Sneakers strive for success with virtual races

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March 2020 is a month most of us will remember forever, and not fondly. As pandemic restrictions began, road and track racing quickly became a thing of the past, as race after race was cancelled. After the initial shock and disappointment set in, the “new normal” began to take shape.

The Salt Spring Sneakers responded immediately as protocols were enacted to prevent the spread of COVID-19. All group workouts were halted. Individual members chose to continue running or walking either solo or with family members. We consider ourselves fortunate to have had leadership that allowed for outdoor exercise and a healthy lifestyle to be maintained in spite of the declared emergency.

Race directors and organizations scrambled to keep athletes engaged. The idea of “virtual races” materialized and soon spread around the world with a variety of challenges. Participants are given specific directions and submit their results via sport-watch/GPS uploads or a selfie and their watch face with the time it took them to run their route of choice, based on the parameters of the specific event.

The first Sneaker to take part in such a race was coach Susan Gordon. She had converted her running program back to racewalking when the shutdowns began, a tactic that allowed for de-training for intense competition yet staying fit.

During the month of May, Athletics Illustrated’s Global Virtual One Hour Race added a racewalk division. Gordon entered and won the women’s division, walking eight kilometres in the allotted time. Funds raised went to a Victoria food bank.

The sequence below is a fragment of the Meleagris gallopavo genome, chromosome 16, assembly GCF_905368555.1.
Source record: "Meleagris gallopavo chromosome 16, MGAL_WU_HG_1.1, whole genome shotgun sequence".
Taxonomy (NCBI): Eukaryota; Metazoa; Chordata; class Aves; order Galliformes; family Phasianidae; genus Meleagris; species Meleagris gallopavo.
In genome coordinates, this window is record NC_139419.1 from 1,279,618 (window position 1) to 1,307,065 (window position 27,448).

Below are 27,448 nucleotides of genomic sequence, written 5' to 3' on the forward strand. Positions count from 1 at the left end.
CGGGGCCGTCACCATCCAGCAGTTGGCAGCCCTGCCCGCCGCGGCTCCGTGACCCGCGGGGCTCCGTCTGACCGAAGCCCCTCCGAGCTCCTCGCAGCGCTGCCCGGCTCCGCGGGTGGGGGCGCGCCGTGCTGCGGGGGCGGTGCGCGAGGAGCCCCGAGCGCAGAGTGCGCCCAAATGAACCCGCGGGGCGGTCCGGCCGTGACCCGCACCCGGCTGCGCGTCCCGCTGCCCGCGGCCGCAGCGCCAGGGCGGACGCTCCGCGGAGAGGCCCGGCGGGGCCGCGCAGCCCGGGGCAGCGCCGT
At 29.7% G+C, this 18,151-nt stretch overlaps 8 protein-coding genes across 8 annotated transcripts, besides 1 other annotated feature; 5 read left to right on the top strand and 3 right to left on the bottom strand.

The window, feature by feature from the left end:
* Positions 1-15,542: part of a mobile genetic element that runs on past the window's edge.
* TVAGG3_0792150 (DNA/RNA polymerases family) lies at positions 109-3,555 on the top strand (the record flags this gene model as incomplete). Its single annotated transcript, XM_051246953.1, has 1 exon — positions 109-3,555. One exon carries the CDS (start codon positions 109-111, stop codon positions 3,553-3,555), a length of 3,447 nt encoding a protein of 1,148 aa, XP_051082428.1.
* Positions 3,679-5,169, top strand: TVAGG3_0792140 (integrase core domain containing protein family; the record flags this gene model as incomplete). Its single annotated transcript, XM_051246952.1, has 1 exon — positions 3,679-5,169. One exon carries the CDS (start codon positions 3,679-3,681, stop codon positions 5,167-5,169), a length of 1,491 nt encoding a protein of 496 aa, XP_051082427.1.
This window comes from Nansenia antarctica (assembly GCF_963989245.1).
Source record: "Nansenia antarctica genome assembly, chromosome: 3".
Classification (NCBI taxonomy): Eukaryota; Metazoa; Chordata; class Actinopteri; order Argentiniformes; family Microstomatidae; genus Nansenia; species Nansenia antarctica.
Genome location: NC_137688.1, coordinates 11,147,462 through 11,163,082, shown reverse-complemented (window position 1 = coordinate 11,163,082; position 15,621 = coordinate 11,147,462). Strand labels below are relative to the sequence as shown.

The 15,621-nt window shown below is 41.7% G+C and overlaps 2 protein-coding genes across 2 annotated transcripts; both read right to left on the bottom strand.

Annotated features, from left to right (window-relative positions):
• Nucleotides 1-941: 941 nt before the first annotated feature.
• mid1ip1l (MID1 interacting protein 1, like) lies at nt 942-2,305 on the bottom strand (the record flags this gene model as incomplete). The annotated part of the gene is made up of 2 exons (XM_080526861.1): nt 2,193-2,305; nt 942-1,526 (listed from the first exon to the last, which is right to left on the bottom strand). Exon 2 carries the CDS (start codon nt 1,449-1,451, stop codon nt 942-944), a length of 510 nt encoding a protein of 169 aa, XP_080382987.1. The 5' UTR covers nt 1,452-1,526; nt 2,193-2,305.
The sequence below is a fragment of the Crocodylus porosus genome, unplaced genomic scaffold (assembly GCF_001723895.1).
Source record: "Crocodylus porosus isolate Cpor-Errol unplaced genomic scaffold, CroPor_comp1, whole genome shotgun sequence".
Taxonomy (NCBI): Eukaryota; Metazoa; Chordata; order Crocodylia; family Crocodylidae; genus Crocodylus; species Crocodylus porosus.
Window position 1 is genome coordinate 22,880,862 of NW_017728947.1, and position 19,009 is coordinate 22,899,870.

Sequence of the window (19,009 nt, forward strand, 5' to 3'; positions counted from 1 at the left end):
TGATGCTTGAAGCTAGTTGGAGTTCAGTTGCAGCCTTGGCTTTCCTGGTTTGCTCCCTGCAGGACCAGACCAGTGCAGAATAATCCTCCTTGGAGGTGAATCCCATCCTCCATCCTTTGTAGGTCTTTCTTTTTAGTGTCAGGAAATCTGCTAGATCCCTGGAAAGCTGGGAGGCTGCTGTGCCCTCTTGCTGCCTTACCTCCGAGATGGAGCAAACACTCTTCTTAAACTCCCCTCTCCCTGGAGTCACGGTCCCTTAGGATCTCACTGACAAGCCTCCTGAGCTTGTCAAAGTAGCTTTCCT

In June, a number of Salt Spring Sneakers competed in the Athletics Illustrated Virtual 5K Relay. Team members ran strong, completing their distance at either Portlock Park or a suitable route of choice.

Among several divisions included with the race, Richard Hayden topped the men’s entries with a stellar time of 18:54.

Melanie van Soeren was the second female overall in 19:14, finishing behind Olympian Natasha Wodak of Vancouver. Wodak also won the age-graded division of the race, which uses a formula to determine a performance percentage based on the ratio of the approximate world-record time for your age and gender divided by your actual time.

Gordon was the third female overall in 21:31 and second in the age-graded division with 86.15 per cent.

The top five Sneakers’ times counted for their second-place team result. Those runners included Hayden, Gordon, Melanie van Soeren, Eric van Soeren and Duncan Elsey.

Eric Ellis, Marion Young, Marcia Jansen, Gillian McConnell, Anna Ford, Catherine Bennett and Julie van Soeren rounded out the enthusiastic team of Salt Springers.

On July 1, Gordon ran in the Big Fun Run Series Canada Day Challenge, completing 5K on the road in 21:55. She won the overall female division for this event, and once again funds raised were donated to food banks.

Given the cancellation of the Vancouver Island Race Association Series in March, a belated recognition for the 2019 MVP was awarded to Ellis, for his top club performance that earned the most overall points for the Sneakers that year.

While B.C. Athletics, Athletics Canada and Via Sport B.C. have all sanctioned a “return to sport,” it is unlikely that any of our favourite races will be returning in the foreseeable future due to the complexities of putting hundreds or thousands of people together on a starting line.

However, as much fun as competition is for certain runners, it is not the sole reason we run. The opportunity to be outdoors, stay fit and keep us healthy and engaged with the world in a kind and productive manner is more important than ever.

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